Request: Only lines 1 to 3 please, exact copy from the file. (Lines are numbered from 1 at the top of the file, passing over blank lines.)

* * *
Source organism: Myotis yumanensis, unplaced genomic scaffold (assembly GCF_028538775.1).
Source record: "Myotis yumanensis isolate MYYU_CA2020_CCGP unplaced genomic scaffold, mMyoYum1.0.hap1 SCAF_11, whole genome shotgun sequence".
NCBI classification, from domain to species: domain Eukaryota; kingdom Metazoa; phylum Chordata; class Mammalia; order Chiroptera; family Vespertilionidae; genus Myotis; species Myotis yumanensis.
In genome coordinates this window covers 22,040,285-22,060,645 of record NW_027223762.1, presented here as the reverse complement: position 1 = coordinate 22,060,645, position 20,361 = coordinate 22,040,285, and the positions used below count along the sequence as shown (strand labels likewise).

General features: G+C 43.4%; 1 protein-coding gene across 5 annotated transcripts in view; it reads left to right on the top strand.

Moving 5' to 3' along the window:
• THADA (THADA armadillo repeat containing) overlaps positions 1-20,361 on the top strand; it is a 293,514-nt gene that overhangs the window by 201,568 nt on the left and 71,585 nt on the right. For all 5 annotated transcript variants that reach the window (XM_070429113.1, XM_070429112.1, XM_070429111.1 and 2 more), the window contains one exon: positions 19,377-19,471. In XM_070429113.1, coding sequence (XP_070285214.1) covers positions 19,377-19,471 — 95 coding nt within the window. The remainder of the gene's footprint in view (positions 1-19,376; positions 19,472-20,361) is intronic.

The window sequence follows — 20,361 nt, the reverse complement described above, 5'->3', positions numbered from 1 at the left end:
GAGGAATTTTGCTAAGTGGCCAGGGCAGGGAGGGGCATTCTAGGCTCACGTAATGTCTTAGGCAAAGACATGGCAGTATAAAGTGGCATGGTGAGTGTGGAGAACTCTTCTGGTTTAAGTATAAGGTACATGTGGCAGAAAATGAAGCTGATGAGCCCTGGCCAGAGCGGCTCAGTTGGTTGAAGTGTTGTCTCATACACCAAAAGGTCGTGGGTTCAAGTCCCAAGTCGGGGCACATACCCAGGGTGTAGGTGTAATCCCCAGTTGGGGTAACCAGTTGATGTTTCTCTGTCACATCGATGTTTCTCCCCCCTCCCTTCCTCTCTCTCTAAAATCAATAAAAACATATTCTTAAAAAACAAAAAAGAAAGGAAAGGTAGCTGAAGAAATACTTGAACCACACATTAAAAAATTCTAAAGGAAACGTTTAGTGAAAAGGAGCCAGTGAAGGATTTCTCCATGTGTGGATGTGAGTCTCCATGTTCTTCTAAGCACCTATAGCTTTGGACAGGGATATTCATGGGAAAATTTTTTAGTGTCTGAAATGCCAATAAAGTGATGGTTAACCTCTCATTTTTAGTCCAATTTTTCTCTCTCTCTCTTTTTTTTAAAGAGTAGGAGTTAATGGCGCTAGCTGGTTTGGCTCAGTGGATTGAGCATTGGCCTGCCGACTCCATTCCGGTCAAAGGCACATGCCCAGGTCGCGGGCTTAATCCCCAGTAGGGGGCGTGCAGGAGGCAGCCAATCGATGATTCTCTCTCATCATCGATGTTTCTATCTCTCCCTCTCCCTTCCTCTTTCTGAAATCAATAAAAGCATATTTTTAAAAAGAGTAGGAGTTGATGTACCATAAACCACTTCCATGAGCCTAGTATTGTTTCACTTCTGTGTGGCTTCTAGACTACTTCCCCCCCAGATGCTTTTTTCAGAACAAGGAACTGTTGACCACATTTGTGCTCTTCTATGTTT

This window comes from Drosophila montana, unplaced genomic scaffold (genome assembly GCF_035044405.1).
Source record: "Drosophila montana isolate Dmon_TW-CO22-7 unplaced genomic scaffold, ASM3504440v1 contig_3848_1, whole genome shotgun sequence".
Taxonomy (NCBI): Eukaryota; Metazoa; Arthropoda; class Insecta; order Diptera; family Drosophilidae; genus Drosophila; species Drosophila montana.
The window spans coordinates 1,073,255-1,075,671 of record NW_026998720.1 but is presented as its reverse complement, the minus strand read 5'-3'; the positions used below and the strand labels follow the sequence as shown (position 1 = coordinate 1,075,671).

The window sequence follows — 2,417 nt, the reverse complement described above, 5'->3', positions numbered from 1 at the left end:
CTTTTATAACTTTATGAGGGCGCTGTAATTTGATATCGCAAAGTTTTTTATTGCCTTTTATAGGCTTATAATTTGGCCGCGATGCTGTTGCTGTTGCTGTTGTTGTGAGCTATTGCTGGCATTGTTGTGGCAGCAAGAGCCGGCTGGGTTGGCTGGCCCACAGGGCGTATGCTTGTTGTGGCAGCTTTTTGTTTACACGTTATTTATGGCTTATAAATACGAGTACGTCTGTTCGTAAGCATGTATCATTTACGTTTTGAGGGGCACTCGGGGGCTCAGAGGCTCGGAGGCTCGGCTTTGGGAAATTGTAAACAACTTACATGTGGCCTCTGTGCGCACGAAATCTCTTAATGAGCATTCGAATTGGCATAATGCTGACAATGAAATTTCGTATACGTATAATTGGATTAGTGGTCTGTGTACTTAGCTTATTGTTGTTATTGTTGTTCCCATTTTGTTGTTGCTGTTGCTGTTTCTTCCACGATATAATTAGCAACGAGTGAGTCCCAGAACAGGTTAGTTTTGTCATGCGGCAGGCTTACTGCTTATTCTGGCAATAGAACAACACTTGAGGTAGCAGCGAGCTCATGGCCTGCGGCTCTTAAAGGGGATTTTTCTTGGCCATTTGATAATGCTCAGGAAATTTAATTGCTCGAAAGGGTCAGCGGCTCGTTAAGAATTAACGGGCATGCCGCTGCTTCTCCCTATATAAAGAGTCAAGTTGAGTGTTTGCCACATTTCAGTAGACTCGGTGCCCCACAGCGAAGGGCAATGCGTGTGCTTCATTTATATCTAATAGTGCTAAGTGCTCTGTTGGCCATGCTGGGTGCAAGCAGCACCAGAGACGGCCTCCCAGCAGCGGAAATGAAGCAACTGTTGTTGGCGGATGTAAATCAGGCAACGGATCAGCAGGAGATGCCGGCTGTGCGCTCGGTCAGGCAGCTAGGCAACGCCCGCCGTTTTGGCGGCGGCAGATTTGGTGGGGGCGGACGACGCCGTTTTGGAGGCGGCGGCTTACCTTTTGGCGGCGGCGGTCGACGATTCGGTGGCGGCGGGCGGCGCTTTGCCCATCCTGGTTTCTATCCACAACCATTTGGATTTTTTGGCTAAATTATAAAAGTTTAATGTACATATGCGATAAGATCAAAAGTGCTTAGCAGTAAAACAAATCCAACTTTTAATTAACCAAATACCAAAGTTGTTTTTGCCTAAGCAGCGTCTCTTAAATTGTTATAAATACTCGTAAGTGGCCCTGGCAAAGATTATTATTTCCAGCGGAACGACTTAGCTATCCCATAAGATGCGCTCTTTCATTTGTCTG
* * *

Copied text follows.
Source organism: Myotis yumanensis, unplaced genomic scaffold (assembly GCF_028538775.1).
Source record: "Myotis yumanensis isolate MYYU_CA2020_CCGP unplaced genomic scaffold, mMyoYum1.0.hap1 SCAF_11, whole genome shotgun sequence".
NCBI classification, from domain to species: domain Eukaryota; kingdom Metazoa; phylum Chordata; class Mammalia; order Chiroptera; family Vespertilionidae; genus Myotis; species Myotis yumanensis.